College review by Lisa Bleich
We spent the next day at Brandeis (my alma mater). We started off the day having lunch with a student. There are two dining halls on campus, Sherman, which offers all-you-can eat food as well as a kosher kitchen and Usdan, which is a pay as you go model. We went to Usdan and also met one of my former students who had to stay in Usdan the entire week as part of his fraternity pledging obligations. We had a surprisingly good lunch; there were numerous healthy, fresh options including a salad bar, sandwich bar, Mediterranean bar, grill, and sushi.
After lunch we sat in on a class, Magical Realism and Mythology, with a brilliant, young English professor, David Sherman. He had e-mailed my daughter the syllabus prior to class, so she was prepared with the reading. Twenty-six students sat around a square table with nothing to look at but themselves and their books. The 1 hour and twenty minutes was filled with discussion, dissection, and literary references. Class members grappled with magical realism and the idea of self-acceptance, sexual power, transformation, and illusion vs. reality. Students were engaged, thoughtful and even playful in expressing their differing ideas. Brandeis is all about inclusion and this was illustrated by the way the professor tried to bring everyone into the discussion and validate their points, even if they were not on target. He even called on my daughter several times and she felt comfortable participating in the discussion.
Students did not have one specific “look”, but rather a mix of cute dresses with leggings and boots, jeans, converse, t-shirts, etc. There was a sense of individual style. The campus too does not have a uniform look, with a combination of mid-century to modern architecture.
Karen, the Associate Director of Admissions, who led the information session was very friendly and tried to engage the students. She said Brandeis students are creative, have a passion for learning and social change. Students of color make up 21% of the class and international students represent 15% of the class. Brandeis was founded in 1948 as the only Jewish sponsored, non sectarian university with the idea of creating an inclusive learning community dedicated to social action.
Karen described the key ways that Brandeis is unique: its people, experiential learning, critical thinking, and students who are engaged in both the local and global community. Almost 100% of students do an internship and 50% study abroad. Most classes offer an optional 2-week experiential learning segment and our tour guide discussed how she took advantage of this program and was able to integrate what she learned in the classroom to a real life case study. Undergraduate research is also huge as our tour guide said; “They’ll basically throw money at you if you want to do research in any discipline, not just the sciences.”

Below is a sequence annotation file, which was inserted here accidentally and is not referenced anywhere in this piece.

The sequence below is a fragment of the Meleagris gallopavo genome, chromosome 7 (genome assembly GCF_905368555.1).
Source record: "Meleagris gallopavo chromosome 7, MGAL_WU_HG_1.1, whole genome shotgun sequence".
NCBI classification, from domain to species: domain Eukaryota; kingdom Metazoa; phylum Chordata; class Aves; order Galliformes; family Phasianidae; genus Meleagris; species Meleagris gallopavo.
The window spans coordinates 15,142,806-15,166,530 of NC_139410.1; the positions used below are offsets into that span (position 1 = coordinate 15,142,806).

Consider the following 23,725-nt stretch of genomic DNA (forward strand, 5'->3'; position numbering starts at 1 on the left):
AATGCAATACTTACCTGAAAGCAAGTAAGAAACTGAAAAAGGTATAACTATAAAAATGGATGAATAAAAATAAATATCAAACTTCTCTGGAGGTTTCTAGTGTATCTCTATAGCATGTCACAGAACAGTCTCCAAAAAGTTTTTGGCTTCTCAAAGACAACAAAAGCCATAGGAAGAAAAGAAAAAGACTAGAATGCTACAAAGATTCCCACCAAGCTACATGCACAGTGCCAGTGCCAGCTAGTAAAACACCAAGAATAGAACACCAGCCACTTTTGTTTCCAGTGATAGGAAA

Students are required to take courses in humanities, social sciences, science, creative arts, non-Western studies, Quantitative reasoning, 3 semesters of foreign language (a SAT subject test of >650 eliminates requirement), and PE.
Socially, students have a lot of activities on campus from Theater to Dance shows to a cappella singing to Greek life to coffee houses to school sponsored laser tag obstacle courses to hopping on the shuttle to Boston which is only 9 miles away. There is also a train station right near campus. The largest club on campus is The Waltham Group, which is the umbrella organization for community service projects.
I often get the question about the Jewish life on campus. We asked several students, both Jewish and non Jewish and their answers were fairly consistent, it’s there if you want it, but it is not pervasive on campus.
“Coming from a Jewish High school sometimes I want nothing to do with Judaism and that’s easy to do but other times, when I do want it, I have a lot to choose from. I go to Chabad on Friday nights sometimes with friends for a free and really fun dinner or will go to prayers for a holiday. The communal aspect of Judaism is the one I like most about the religion and I think that it transcends into the Brandeis community as a whole.”
“I have learned some things about Judaism that I didn’t know before being Catholic, but really it doesn’t have an impact on me one way or the other.”
The campus goes out of its way to be open to all faiths and beliefs.
Admitted students are typically in the top 20% of their class with an average SAT range from 1940-2100 and ACT of 31. Brandeis has moved towards meeting 100% of demonstrated need, which means that their merit scholarships are almost all gone.
There has been a lot of building over the past 5 years resulting in a state-of-the art science renovation as well as the Mandel Center for the Humanities. They also plan on reopening their swimming pool in the fall, so swimmers and divers will be in high demand to create their team.
My Daughter’s Impressions:
“I want to apply here early decision. I feel very comfortable here; the students are really smart and friendly. They have a good creative writing program along with everything else I like. I also like the campus and having access to Boston without being right in the city. ”